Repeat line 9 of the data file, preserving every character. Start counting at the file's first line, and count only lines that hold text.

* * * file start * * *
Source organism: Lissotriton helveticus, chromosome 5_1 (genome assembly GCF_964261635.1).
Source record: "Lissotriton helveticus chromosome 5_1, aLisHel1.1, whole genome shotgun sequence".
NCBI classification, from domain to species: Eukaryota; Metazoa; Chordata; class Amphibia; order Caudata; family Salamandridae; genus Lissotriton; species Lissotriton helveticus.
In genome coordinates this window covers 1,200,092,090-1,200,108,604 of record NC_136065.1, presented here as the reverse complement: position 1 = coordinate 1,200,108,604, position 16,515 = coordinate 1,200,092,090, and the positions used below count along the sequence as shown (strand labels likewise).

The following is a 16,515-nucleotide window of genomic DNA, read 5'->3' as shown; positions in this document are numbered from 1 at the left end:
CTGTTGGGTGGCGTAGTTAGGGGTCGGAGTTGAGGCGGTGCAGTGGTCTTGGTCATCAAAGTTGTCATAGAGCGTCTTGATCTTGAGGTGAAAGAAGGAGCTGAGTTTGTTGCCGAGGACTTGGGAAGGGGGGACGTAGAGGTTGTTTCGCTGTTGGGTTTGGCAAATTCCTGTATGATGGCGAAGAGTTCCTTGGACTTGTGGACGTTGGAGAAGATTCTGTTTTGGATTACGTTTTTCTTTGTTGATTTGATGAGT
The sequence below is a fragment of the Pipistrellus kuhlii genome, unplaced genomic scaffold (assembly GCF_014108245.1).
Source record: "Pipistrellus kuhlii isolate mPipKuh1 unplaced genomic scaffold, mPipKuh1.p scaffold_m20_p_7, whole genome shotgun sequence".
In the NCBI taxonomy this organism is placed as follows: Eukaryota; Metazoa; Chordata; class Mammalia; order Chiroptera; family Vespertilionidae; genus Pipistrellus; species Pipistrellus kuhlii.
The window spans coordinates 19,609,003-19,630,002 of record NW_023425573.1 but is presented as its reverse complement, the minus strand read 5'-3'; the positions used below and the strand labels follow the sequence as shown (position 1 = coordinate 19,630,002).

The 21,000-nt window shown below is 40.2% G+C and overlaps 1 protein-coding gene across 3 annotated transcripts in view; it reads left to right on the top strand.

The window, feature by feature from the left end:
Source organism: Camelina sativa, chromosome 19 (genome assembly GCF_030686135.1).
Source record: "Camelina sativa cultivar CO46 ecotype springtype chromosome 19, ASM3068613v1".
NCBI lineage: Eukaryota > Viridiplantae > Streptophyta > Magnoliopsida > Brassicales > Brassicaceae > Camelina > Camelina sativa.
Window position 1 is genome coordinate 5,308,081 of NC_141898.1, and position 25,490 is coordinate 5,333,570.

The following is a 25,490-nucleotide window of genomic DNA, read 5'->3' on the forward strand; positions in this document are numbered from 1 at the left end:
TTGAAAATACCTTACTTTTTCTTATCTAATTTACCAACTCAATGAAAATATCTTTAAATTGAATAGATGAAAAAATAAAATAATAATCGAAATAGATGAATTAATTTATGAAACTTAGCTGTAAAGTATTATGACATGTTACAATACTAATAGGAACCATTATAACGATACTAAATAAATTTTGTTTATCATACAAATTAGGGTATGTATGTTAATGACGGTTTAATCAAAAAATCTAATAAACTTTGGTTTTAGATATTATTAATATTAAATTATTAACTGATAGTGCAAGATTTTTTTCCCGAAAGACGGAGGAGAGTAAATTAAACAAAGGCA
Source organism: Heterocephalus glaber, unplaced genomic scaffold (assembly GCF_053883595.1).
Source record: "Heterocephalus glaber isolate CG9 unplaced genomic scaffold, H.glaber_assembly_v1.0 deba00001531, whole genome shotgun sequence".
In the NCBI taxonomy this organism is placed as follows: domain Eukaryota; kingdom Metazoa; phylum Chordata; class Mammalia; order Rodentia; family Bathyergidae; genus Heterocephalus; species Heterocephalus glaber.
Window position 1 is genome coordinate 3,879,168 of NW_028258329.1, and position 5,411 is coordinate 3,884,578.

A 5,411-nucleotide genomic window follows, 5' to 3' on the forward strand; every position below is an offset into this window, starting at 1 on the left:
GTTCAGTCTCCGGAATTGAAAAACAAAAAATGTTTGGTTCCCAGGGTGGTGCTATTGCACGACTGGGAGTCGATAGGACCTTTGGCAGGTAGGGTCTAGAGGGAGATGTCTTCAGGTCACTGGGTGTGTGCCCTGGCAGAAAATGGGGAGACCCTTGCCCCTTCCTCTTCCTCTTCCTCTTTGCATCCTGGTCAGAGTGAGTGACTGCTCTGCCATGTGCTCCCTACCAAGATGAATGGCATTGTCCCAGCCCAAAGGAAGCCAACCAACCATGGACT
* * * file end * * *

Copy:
In the NCBI taxonomy this organism is placed as follows: Eukaryota; Metazoa; Chordata; class Mammalia; order Chiroptera; family Vespertilionidae; genus Pipistrellus; species Pipistrellus kuhlii.